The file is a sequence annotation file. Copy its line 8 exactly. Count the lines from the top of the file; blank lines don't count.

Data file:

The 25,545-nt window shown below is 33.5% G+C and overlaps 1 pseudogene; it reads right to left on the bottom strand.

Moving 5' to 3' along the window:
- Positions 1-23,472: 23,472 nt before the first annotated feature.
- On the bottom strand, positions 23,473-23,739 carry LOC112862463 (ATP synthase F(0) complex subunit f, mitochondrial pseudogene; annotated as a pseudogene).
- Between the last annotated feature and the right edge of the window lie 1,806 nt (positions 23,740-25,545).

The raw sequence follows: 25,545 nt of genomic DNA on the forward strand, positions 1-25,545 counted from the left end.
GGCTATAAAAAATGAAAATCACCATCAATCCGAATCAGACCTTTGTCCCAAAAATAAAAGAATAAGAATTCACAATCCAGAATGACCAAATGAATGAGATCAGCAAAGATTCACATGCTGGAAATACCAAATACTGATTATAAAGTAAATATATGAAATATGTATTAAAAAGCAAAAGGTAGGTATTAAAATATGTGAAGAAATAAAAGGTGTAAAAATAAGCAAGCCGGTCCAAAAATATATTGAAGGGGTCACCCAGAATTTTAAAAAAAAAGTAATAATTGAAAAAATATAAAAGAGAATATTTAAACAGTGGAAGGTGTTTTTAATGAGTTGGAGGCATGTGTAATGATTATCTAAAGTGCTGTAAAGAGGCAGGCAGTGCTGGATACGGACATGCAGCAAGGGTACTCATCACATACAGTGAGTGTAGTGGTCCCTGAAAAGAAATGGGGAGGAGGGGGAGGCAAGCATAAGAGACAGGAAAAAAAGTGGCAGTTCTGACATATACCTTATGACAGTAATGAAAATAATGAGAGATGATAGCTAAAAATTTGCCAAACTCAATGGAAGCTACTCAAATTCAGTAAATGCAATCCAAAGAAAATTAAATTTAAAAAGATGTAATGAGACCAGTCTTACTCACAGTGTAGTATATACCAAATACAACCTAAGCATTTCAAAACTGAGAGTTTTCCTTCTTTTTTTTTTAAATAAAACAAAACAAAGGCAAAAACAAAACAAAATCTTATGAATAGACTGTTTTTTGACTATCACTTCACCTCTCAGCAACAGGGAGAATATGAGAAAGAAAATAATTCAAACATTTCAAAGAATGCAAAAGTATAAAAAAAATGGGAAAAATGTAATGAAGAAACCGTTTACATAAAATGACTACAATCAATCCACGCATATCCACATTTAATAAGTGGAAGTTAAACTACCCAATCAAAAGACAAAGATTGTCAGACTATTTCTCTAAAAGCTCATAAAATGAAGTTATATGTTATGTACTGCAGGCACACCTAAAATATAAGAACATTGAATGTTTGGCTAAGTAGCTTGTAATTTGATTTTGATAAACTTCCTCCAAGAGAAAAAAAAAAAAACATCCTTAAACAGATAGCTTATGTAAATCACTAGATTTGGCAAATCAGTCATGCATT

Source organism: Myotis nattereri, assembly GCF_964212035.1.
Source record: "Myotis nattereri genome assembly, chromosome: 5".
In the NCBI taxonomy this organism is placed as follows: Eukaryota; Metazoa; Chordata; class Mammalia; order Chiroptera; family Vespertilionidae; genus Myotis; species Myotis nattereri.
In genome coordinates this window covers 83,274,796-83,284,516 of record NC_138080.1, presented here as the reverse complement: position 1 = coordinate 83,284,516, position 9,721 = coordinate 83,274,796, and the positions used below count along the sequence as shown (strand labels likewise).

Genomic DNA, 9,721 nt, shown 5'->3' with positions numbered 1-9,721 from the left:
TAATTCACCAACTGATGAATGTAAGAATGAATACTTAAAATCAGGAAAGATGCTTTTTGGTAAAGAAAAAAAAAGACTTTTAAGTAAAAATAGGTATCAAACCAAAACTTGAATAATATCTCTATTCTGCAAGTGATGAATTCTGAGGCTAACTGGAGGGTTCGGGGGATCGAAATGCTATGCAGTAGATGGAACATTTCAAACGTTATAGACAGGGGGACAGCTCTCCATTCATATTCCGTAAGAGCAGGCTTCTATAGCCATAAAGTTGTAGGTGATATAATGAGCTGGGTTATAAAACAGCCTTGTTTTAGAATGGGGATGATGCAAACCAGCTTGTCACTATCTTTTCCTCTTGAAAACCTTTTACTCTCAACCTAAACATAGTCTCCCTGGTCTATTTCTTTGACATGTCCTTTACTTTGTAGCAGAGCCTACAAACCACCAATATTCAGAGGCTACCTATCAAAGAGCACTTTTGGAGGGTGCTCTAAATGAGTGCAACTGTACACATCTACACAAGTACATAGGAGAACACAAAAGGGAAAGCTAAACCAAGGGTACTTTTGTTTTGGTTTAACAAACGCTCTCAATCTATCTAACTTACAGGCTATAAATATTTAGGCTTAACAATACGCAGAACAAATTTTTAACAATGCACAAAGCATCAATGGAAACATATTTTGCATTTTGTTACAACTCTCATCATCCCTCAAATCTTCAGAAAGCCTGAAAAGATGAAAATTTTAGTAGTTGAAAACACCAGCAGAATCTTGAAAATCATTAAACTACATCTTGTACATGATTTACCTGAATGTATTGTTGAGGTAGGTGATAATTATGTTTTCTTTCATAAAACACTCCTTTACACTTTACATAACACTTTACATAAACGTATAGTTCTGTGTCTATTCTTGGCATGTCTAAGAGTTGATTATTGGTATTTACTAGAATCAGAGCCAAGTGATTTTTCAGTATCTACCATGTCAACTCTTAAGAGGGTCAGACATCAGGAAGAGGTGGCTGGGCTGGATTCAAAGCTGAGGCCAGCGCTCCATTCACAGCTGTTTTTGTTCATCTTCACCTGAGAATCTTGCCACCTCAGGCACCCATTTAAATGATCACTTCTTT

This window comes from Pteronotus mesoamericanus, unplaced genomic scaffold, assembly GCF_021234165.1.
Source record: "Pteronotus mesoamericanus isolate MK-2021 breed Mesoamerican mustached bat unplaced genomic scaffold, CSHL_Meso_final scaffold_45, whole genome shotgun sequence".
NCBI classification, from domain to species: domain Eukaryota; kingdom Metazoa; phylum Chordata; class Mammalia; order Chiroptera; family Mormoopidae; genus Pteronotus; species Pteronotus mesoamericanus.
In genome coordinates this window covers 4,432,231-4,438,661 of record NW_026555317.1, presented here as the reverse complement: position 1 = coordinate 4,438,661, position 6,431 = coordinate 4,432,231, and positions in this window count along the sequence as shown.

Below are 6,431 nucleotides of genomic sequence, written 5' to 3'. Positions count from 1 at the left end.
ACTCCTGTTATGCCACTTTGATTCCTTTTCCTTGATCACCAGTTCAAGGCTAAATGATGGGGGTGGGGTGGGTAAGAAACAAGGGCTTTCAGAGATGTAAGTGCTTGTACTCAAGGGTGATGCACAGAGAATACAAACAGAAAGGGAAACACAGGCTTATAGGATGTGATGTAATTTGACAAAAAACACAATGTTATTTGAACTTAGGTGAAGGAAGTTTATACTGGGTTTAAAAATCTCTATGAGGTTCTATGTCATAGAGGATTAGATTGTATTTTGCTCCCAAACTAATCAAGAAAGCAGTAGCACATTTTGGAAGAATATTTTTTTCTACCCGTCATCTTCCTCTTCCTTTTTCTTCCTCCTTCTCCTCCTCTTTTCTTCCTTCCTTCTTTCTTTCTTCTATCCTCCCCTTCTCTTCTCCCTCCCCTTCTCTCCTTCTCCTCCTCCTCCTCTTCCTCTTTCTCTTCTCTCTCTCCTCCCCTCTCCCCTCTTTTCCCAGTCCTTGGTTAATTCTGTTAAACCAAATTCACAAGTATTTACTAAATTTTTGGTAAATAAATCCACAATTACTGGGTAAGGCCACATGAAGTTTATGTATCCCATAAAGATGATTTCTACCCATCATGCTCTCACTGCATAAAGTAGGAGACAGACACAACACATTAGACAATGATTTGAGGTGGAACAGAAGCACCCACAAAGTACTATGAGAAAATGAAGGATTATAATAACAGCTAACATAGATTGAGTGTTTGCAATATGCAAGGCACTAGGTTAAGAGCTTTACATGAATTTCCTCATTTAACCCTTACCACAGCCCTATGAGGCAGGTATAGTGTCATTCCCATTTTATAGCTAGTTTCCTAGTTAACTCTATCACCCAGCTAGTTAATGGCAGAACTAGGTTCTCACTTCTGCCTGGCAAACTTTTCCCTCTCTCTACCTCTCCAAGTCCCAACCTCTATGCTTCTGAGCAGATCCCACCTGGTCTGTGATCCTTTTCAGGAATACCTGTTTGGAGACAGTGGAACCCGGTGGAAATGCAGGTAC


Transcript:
Source organism: Myotis nattereri, assembly GCF_964212035.1.